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Macro to Add a Macro to New Workbooks

Michelle writes: We have developed an Excel application which generates a unique Excel workbook for distribution to each of 54 brokers. I need to include several VBA macros in each of the 54 Excel workbooks that get distributed to the brokers. How can I copy a VBA module from the original Excel workbook to each new Excel workbook?

This is a great question, Michelle. It is easy to use the Sheets().Copy command to copy a worksheet to a new workbook, but it is not as easy to copy a module to the new workbook. The solution involves exporting the module once, and then importing it into each of your 54 broker workbooks as they are completed. Here is a portion of your code with the solution.

' Delete any old stray copies of the module1
On Error Resume Next
Kill ("C:\MrXL1.bas")
On Error GoTo 0
' Export Module 1
ActiveWorkbook.VBProject.VBComponents("module1").Export ("c:\MrXL1.bas")
For x = 1 to 54
	ThisBroker = Sheets("BrokerList").range("A" & x).value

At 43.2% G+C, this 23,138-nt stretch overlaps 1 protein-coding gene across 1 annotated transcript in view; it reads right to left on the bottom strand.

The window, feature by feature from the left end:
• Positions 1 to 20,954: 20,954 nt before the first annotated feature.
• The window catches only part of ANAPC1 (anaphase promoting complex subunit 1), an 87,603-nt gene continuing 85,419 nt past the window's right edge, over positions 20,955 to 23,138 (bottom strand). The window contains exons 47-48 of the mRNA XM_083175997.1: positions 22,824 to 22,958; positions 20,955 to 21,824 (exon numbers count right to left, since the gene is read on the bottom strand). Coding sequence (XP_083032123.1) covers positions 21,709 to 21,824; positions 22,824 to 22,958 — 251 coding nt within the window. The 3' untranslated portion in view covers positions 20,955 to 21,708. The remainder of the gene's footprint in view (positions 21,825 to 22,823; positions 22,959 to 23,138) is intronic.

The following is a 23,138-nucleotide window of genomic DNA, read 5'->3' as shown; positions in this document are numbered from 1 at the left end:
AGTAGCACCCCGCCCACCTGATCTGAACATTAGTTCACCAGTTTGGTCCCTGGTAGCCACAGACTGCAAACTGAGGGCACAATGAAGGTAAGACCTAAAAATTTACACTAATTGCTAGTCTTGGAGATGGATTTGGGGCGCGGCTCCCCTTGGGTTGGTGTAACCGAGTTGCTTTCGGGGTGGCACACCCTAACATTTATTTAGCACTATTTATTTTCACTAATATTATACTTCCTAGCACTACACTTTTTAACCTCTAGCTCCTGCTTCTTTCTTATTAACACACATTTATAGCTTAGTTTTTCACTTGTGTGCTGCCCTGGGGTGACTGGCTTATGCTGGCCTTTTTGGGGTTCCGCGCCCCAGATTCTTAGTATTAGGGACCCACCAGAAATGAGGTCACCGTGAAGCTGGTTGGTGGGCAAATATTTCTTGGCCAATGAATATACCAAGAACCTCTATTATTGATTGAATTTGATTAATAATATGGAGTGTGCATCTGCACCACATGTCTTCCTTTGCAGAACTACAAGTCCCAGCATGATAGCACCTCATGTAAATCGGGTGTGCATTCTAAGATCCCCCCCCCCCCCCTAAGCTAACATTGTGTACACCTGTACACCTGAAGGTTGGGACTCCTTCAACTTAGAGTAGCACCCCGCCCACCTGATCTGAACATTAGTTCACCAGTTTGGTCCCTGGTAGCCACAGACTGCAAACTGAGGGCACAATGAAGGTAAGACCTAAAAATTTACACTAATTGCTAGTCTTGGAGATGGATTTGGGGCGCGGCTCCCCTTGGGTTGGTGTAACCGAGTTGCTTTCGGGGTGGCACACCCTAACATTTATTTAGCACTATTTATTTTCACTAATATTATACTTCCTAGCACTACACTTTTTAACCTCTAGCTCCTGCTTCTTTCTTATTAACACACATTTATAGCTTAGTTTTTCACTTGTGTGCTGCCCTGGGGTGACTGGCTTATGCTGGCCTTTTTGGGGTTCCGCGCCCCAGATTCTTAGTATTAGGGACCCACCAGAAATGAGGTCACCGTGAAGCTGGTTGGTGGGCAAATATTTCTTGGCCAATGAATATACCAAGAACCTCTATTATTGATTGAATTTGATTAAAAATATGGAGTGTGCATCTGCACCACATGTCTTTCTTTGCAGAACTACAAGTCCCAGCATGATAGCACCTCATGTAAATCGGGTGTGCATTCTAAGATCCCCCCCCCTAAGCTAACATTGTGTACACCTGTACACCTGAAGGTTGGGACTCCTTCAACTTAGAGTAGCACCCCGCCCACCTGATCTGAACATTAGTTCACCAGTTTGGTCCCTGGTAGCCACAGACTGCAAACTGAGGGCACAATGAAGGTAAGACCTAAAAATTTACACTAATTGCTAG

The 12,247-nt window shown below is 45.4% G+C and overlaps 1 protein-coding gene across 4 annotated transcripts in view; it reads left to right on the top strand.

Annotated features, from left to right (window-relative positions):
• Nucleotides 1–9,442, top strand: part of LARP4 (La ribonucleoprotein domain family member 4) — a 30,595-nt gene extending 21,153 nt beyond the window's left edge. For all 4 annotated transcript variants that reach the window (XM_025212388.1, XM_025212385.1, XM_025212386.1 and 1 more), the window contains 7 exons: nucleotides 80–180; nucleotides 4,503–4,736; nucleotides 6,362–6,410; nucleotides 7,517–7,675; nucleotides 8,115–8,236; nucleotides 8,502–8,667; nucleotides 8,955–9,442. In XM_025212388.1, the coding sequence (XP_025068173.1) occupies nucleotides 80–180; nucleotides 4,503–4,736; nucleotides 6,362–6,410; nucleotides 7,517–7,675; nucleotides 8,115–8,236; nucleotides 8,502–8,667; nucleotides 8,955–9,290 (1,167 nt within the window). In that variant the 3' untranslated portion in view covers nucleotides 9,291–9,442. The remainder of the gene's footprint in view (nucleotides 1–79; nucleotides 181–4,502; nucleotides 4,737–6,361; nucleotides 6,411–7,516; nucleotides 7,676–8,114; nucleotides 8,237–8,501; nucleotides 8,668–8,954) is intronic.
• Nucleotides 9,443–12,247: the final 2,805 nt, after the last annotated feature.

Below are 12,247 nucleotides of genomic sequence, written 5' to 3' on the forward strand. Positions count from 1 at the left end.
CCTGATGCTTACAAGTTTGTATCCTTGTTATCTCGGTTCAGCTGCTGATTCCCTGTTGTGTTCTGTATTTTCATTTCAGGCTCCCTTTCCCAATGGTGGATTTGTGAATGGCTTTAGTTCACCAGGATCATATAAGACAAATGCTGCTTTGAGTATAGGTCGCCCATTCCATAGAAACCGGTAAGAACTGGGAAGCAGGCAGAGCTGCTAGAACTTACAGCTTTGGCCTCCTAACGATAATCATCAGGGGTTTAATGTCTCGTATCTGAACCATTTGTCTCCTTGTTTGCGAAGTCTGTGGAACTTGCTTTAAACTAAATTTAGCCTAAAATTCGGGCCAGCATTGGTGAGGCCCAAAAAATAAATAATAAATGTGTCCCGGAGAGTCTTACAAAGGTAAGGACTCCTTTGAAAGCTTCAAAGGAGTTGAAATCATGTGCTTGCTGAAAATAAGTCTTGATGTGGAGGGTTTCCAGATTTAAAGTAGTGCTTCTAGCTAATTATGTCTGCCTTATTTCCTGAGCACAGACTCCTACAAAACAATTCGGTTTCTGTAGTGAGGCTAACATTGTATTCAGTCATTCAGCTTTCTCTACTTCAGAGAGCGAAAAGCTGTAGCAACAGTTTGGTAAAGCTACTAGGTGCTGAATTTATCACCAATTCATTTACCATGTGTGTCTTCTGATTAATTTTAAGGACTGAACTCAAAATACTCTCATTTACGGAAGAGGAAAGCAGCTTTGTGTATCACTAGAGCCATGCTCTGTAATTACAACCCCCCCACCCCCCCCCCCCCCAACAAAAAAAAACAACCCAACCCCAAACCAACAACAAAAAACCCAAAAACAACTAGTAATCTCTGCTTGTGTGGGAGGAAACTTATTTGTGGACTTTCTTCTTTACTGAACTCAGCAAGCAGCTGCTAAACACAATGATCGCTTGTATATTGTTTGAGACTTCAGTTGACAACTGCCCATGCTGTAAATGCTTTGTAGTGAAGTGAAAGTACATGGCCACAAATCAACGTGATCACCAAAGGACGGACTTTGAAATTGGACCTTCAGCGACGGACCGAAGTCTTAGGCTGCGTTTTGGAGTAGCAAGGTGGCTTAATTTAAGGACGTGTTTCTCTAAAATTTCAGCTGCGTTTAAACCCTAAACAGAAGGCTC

' ...customization of plan omited for brevity
	Sheets(Array("Menu", "Plan")).Copy
	NBName = ActiveWorkbook.Name  ' new book name
	' Import Module 1 to this new book
	Application.VBE.ActiveVBProject.VBComponents.Import ("c:\MrXL1.bas")
	ActiveWorkbook.SaveAs Filename:=ThisBroker
	ActiveWorkbook.Close
Next x
Kill ("C:\MrXl1.bas")

The VBE.ActiveProject.VBComponents.Export and VBE.ActiveProject.VBComponents..Import commands take care of getting the macros copied to the new books.

In Excel 2002 and newer, you need to explicitly allow a macro to add code to a workbook. Go to Tools, Macro, Security. Click on the 2nd tab: Trusted Publishers. In the lower left, choose Trust Access to Visual Basic Project. In Excel 2007, Go to Office Icon, Excel Options, Trust Center, Trust Center Settings, Macro Settings, and choose Trust access to the VBA project object model.

Caution: The commands to export and import modules, as well as the commands to type new macros in an existing workbook are collectively known as Visual Basic Extensibility or VBE. If your workbook uses any VBE commands, there a high chance that the workbook will be flagged by virus scanners. This is a false positive. The name of the alleged virus almost always has “heuristic” in the name. This means that the scanner is seeing DLL calls that seem suspicious, but that don’t necessarily match any known viruses. You can usually write to the manufacturer of the anti-virus software and apply to have your Excel workbook white-listed after explaining what you are doing it and why it is a good thing to do.

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